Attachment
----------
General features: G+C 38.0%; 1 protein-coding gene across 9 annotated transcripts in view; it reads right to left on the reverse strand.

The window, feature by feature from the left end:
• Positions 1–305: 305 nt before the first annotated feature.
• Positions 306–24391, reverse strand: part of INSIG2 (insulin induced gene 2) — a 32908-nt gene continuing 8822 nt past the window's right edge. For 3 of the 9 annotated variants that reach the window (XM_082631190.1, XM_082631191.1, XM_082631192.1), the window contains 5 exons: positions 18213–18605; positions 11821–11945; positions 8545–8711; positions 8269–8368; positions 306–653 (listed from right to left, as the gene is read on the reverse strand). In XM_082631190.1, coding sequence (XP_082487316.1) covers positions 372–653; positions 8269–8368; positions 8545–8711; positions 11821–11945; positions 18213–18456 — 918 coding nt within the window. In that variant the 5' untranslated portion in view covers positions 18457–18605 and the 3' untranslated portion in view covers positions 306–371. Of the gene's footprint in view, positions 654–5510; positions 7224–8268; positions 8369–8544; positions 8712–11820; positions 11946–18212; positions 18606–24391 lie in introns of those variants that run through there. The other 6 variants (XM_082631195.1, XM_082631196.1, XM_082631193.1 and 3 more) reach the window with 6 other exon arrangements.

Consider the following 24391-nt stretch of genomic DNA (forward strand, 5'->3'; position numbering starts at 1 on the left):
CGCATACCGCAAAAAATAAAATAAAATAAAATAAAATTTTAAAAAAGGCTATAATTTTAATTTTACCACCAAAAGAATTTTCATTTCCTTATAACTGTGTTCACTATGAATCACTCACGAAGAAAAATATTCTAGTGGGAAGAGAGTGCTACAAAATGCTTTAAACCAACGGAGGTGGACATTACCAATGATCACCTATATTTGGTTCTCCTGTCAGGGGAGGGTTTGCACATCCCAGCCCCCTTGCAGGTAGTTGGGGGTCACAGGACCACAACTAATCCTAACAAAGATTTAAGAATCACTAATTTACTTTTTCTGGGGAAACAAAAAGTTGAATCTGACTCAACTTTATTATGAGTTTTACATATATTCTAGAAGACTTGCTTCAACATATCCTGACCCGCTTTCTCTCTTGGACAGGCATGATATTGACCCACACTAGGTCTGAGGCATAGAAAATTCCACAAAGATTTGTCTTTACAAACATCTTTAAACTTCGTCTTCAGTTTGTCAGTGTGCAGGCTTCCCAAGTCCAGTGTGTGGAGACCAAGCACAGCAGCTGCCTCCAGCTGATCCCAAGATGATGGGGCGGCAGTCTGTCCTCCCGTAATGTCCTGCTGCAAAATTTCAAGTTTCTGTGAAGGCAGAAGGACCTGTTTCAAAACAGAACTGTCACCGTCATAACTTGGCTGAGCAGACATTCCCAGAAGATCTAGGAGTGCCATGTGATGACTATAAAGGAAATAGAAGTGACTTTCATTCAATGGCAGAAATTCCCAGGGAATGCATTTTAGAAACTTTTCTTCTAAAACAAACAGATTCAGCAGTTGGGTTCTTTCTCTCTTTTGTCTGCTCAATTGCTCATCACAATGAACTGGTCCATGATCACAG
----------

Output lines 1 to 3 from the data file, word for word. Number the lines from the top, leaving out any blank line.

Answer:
General features: G+C 38.0%; 1 protein-coding gene across 9 annotated transcripts in view; it reads right to left on the reverse strand.

The window, feature by feature from the left end:
• Positions 1–305: 305 nt before the first annotated feature.